Answering Your Questions and Analyzing Your Choices

NOTE: The following article is the first of a three-part series, “Employer Responsibility for Health Coverage: Are You Ready for 2014?” This month, we provide answers to some of the most frequently-asked questions employers are posing about health reform, to help you anticipate the ACA’s impact…plan for coming changes…and analyze your choices. The series is based on our recent webinar, presented by David Herbst, Partner, Tax, Employee Benefits and Global Compensation, Manatt, Phelps & Phillips, LLP; Joel Ario, Managing Director, Manatt Health Solutions; and Jay Vogel, Principal, The Camps Group. To view our complimentary webinar with detailed information on employer obligations and options under the ACA—or to download a hard copy of the webinar presentations—click here.

Did you miss part 1 of our series with a full guide for employers on understanding the ACA’s terms, meeting its requirements and avoiding its penalties? click here to view the article.

Will Employers Face a Surge in Enrollment?

Employers start by asking one big question. Are they currently excluding a significant number of employees to whom they now will need to offer coverage? For many, the answer is “yes.” The ACA defines full-time employees (FTEs) as those working 30 or more hours per week each month during the prior calendar year. Until now, many employers have required employees to work at least 40 hours a week to be eligible for coverage. With the new 30-hour standard, employees who may have been considered part-time now have full-time status. Therefore, many employers—particularly those in the retail sector—will see a surge in enrollment under the ACA.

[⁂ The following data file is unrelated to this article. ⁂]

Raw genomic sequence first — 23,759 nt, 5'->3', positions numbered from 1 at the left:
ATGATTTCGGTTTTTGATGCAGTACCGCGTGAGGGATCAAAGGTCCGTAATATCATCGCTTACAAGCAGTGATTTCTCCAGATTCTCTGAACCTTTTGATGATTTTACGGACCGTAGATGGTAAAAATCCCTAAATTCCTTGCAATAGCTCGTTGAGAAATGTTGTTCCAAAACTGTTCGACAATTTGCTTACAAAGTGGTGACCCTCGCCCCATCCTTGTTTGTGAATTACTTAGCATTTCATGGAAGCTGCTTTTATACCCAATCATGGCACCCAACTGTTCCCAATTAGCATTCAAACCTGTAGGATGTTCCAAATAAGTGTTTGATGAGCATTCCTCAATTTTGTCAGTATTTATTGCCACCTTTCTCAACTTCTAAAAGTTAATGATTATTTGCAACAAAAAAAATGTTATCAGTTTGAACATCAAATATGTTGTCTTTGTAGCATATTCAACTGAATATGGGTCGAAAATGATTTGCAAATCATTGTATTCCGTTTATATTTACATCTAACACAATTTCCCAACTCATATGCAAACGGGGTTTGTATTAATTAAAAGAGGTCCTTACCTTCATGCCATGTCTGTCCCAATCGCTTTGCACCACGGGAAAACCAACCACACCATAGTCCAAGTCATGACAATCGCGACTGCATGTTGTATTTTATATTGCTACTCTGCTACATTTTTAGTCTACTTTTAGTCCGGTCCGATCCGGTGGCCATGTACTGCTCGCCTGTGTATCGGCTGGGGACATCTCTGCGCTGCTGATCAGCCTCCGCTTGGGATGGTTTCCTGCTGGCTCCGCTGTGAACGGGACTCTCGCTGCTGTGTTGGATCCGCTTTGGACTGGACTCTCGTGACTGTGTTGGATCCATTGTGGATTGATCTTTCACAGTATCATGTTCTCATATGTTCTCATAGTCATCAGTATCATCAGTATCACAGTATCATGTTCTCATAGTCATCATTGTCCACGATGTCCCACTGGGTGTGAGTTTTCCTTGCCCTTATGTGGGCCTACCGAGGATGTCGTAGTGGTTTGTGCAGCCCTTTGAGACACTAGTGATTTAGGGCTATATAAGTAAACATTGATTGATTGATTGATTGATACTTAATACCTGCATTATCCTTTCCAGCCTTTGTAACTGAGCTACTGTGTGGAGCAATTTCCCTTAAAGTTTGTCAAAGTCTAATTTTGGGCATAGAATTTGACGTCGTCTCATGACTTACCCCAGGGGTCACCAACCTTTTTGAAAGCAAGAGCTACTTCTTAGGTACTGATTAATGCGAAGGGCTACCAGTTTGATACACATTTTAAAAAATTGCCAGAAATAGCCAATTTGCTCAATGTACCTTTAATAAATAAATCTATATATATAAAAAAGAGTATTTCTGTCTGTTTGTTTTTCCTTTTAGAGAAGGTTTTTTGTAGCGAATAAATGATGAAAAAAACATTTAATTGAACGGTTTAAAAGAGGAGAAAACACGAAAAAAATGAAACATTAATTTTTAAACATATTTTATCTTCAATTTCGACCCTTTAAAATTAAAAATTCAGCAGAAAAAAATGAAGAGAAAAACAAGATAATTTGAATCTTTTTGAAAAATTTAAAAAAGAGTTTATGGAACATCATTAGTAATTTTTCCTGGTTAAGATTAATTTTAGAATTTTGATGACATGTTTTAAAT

How Is Dependent Coverage Being Affected?

Employers generally are offering employees coverage for their dependents. (Under the ACA, dependents are defined as employees’ children younger than 26.) Because of the escalating cost of healthcare, however, many employers are basing contributions on the single employee, with less of a contribution for dependents. In simple terms, that means the employer may cover 80% of the single premium, but if the employee brings on dependents, the employer may cover only an additional 50%.

Are Insurance Companies Changing Policy Pricing for Employer Group Plans?